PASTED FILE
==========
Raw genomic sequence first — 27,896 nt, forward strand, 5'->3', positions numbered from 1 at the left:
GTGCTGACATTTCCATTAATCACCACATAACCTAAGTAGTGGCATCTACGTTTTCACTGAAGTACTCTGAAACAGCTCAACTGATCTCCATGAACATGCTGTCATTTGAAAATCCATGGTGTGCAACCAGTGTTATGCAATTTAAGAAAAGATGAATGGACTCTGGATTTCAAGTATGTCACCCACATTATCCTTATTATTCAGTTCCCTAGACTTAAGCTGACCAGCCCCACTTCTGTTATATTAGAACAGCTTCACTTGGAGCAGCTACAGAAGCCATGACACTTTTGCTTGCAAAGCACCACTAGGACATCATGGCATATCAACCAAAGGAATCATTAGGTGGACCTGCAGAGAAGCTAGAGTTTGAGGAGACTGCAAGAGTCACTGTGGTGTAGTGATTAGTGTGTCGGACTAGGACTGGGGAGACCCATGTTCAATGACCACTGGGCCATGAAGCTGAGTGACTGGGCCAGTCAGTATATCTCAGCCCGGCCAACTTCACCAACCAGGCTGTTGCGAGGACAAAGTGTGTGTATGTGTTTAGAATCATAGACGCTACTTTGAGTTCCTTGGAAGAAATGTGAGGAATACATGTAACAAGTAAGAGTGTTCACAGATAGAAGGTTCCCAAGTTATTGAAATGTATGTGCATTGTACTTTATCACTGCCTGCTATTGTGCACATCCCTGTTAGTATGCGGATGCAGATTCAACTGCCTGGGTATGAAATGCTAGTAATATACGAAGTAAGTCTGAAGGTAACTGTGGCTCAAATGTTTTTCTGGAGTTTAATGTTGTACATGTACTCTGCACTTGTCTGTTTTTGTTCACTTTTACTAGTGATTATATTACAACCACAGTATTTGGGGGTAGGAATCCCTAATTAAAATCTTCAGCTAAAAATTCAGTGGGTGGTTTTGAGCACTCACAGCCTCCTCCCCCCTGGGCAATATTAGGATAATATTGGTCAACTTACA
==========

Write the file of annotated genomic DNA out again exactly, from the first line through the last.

Raw genomic sequence first — 27,896 nt, forward strand, 5'->3', positions numbered from 1 at the left:
GTGCTGACATTTCCATTAATCACCACATAACCTAAGTAGTGGCATCTACGTTTTCACTGAAGTACTCTGAAACAGCTCAACTGATCTCCATGAACATGCTGTCATTTGAAAATCCATGGTGTGCAACCAGTGTTATGCAATTTAAGAAAAGATGAATGGACTCTGGATTTCAAGTATGTCACCCACATTATCCTTATTATTCAGTTCCCTAGACTTAAGCTGACCAGCCCCACTTCTGTTATATTAGAACAGCTTCACTTGGAGCAGCTACAGAAGCCATGACACTTTTGCTTGCAAAGCACCACTAGGACATCATGGCATATCAACCAAAGGAATCATTAGGTGGACCTGCAGAGAAGCTAGAGTTTGAGGAGACTGCAAGAGTCACTGTGGTGTAGTGATTAGTGTGTCGGACTAGGACTGGGGAGACCCATGTTCAATGACCACTGGGCCATGAAGCTGAGTGACTGGGCCAGTCAGTATATCTCAGCCCGGCCAACTTCACCAACCAGGCTGTTGCGAGGACAAAGTGTGTGTATGTGTTTAGAATCATAGACGCTACTTTGAGTTCCTTGGAAGAAATGTGAGGAATACATGTAACAAGTAAGAGTGTTCACAGATAGAAGGTTCCCAAGTTATTGAAATGTATGTGCATTGTACTTTATCACTGCCTGCTATTGTGCACATCCCTGTTAGTATGCGGATGCAGATTCAACTGCCTGGGTATGAAATGCTAGTAATATACGAAGTAAGTCTGAAGGTAACTGTGGCTCAAATGTTTTTCTGGAGTTTAATGTTGTACATGTACTCTGCACTTGTCTGTTTTTGTTCACTTTTACTAGTGATTATATTACAACCACAGTATTTGGGGGTAGGAATCCCTAATTAAAATCTTCAGCTAAAAATTCAGTGGGTGGTTTTGAGCACTCACAGCCTCCTCCCCCCTGGGCAATATTAGGATAATATTGGTCAACTTACA